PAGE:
The School of Engineering and Applied Science needs new facilities so that it can attract more students and cover its overhead costs, according to a year-long review released last week.
“One of our top priorities and major finding of the commission was that a new science and education complex would increase enrollment by attracting more students,” said Donald Lehman, executive vice president for academic affairs.
Lehman and Timothy Tong, the dean of the engineering school who will retire at the end of the year, chairs the commission. The Graduate School of Education and Human Development was also under review.
GSEHD and SEAS do not bring in enough money to support its academic endeavors. The University has been stuck with funding the schools through its operating budget.
“The purpose of the report was to move both of these programs towards a higher level of academic excellence,” Lehman said. “This requires constantly working on improvement, but the reports were also generated out of concern for the financial wellbeing of the schools.”
Professors involved with the review said providing more incentives for faculty to do research could help SEAS and GSEHD get more grants.
“SEAS has experienced a downturn in undergraduate enrollments and in external research funding in recent years, but this downturn can be reduced if the school increases its recruitment efforts with faculty participation and makes some policy changes regarding research and scholarship,” said commission member and chemistry professor David Ramaker.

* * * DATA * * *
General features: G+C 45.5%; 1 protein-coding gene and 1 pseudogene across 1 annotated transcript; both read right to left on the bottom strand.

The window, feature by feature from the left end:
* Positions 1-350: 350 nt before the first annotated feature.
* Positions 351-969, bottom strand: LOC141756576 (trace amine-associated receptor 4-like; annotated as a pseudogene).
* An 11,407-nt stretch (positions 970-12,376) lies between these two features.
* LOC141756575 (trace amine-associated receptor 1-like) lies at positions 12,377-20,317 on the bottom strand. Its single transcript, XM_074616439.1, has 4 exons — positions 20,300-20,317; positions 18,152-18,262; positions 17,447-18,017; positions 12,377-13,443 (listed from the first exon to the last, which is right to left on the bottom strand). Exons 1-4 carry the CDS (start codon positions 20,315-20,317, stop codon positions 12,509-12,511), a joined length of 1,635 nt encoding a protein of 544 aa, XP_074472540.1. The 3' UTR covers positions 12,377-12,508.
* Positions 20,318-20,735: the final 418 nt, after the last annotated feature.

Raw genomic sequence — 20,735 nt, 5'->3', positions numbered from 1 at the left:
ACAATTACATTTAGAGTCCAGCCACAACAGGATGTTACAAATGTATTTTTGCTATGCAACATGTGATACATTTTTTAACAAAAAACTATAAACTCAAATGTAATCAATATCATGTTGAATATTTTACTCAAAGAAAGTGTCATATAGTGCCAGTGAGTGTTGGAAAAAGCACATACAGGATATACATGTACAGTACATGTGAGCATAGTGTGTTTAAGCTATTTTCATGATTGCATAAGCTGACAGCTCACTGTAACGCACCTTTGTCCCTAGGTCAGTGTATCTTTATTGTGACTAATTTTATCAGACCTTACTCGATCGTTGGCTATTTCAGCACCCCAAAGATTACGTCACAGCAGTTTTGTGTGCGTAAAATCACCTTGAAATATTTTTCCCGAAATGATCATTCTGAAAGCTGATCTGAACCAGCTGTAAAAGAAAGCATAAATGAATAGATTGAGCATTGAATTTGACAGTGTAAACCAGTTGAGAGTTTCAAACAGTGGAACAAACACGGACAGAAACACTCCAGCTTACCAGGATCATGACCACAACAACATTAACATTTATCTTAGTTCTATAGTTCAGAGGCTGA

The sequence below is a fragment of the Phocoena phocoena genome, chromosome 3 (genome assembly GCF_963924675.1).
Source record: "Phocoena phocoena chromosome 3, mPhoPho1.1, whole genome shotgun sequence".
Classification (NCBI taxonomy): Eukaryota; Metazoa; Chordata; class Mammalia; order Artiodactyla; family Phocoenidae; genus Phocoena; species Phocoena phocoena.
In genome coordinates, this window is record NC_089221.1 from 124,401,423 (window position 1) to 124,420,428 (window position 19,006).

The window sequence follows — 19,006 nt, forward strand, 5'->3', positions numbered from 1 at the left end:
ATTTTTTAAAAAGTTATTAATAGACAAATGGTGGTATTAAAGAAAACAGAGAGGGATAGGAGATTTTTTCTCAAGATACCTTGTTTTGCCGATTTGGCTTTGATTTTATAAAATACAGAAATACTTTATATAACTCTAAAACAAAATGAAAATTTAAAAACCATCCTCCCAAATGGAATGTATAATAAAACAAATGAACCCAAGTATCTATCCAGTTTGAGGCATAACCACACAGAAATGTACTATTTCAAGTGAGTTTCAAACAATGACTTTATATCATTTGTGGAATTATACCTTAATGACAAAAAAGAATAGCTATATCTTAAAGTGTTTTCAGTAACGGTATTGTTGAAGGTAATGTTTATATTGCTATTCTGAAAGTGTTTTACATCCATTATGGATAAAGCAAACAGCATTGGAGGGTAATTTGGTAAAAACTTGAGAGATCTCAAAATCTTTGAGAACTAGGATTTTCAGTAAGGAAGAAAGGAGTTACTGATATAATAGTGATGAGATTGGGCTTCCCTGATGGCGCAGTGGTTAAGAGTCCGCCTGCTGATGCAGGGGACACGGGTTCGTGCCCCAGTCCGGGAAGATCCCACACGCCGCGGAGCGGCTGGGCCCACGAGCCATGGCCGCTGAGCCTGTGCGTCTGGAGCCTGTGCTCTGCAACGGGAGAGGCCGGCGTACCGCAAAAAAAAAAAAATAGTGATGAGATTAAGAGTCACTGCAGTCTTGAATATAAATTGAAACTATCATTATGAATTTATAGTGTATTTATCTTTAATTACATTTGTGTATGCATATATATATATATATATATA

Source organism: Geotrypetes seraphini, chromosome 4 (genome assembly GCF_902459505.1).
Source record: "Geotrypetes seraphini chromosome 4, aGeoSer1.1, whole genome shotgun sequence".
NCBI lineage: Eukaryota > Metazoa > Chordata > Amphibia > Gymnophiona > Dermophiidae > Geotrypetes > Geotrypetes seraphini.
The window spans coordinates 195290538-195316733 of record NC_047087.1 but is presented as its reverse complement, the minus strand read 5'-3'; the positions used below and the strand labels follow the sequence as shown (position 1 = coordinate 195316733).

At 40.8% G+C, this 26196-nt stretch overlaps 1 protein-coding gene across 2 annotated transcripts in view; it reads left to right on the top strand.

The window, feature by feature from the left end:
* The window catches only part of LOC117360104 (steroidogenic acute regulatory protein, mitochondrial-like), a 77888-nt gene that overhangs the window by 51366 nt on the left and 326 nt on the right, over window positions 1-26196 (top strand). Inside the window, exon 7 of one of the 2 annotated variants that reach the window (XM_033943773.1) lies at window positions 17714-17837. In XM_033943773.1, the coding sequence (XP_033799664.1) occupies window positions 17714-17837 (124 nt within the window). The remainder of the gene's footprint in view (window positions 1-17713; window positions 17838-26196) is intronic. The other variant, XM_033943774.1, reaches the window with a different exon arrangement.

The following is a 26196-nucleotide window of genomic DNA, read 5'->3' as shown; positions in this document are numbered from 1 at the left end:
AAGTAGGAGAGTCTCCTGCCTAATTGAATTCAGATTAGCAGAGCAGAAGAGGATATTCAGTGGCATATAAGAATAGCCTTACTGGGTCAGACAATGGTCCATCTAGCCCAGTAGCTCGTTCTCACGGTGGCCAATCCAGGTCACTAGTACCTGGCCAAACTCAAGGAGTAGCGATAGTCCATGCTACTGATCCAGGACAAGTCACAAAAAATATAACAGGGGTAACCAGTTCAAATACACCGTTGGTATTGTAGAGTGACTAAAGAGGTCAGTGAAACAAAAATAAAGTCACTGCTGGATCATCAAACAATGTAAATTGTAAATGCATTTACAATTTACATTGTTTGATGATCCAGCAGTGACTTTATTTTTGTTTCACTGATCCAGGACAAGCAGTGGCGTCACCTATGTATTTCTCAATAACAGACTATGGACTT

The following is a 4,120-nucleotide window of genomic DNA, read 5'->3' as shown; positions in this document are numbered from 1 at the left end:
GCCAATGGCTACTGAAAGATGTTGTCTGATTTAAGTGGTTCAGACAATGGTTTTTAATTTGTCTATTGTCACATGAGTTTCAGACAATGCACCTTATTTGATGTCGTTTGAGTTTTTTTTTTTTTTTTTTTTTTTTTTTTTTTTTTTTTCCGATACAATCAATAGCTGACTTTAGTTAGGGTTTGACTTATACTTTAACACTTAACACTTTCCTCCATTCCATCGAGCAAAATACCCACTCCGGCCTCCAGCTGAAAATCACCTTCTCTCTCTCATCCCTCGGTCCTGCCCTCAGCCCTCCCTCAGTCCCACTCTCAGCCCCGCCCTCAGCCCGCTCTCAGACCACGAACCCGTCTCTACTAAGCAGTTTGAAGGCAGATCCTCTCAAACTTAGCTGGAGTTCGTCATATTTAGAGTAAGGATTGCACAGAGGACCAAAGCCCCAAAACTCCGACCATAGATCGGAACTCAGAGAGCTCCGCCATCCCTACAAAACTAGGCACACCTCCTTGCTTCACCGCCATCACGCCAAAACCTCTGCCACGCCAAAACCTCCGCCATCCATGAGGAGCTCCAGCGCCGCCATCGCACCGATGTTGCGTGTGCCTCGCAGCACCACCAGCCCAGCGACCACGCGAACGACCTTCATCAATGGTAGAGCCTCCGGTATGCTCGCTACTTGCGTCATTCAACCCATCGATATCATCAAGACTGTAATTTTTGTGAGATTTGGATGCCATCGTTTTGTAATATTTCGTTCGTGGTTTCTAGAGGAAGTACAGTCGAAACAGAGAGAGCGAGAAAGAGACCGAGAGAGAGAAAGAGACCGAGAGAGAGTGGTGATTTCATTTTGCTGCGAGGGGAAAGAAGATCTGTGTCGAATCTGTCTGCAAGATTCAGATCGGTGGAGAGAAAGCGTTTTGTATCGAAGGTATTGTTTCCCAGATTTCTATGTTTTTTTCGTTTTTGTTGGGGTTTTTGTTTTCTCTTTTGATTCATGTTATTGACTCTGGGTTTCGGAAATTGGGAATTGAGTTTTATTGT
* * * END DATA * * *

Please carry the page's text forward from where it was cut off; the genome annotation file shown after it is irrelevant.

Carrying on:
The engineering school has been receiving fewer and fewer outside research grants in recent years, Lehman said. The school received $12.5 million in outside research funding for the past academic year.
GSEHD’s review concluded that the school should not be held responsible for its lack of profit as it does not enroll undergraduate students, a major source of tuition revenue. The school’s graduate students are often enticed to come because of the promise of large scholarships, a practice the school is responsible for that does contribute to its declining financial well-being.
Though it may be impossible for GSHED to cover its overhead costs, the commission said the school needs to increase the number of doctoral programs it offers and boost research to combat its financial troubles.
“I believe (GSEHD) has a number of strengths to build on, including national rankings that put it among the top 20 or 30 of education in the country,” said Carol Sigelman, co-chair of the GSEHD commission and associate vice president for graduate studies and academic affairs. “The findings mean work for the faculty, but stimulating work that the commission believes in will be well worth the effort.”
The two commissions – one for SEAS and one for GSHED – began their work in September 2006. The reports released to faculty members last week advise that the recommendations be implemented by 2020.